Saturday, November 15, 2008

Finding Peace in Cambodia

We cancelled our October trip to Cambodia to stay at home with our cat in what turned out to be the final weeks of his life. Only a few days after his death, we were sitting at home trying to absorb the shock of living without him, when I remembered we still had to cancel the plane tickets for the trip that weekend.

To make a long story short, the tickets turned out to be nonrefundable. And rather than face the prospect of a long weekend in a house that suddenly seemed silent and empty in the way of an old, bombed-out building, we began to slowly put the pieces of our trip back together. We would take our grief with us to Cambodia.

Cambodia has had more than its share of unspeakable horrors and tragedies, so it may seem a strange place to choose for quiet reflection and peace. But we were going to wander through the ancient temples of the Khmer empire—contemporaries of the great Mesoamerican peoples and rivaling them in the construction of huge stone edifices in the jungle. Somehow it was fitting to spend time in the ruins of a great and beautiful kingdom lost in the passage of time.

We looked at the smiling carved faces of Bayon, the sweeping grounds and carvings of the spectacular Angkor Wat, the delicate pink sandstone of the “women’s temple,” Banteay Srei. Mostly, with our understanding guide, we wandered quietly, avoiding tour groups and midday heat, preferring instead to creep out in the mornings and late afternoons for the cooler, gentler sunlight and the near silence.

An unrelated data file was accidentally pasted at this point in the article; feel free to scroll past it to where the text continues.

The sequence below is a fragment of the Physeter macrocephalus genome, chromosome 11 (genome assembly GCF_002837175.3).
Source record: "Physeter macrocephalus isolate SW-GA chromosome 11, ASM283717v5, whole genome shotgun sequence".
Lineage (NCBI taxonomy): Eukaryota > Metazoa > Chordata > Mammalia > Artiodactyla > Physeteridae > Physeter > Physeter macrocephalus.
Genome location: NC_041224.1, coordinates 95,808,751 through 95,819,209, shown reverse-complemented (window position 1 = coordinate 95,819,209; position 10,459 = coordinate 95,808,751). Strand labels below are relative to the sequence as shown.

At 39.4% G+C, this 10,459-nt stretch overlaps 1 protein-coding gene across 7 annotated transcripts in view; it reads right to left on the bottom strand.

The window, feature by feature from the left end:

One morning just after dawn we walked down a long path, utterly alone, and came upon the ruins of Ta Prohm, left in their jungle state with banyan trees slowly working their roots through the rock and dismantling the structures, bit by bit. We spoke in hushed voices, feeling as if no one had ever discovered this place but us, walking slowly and turning corners to find staggeringly tall trees whose roots on the walls were several times our height. Huge blocks of stone lay in piles where the roofs of long galleries had fallen (the columns still stood in their places).

A scene of destruction? Perhaps. But there was beauty and even peace in the slow but sure transition. Time and the trees were only taking their natural course, slowly but surely, knowing nothing could last forever.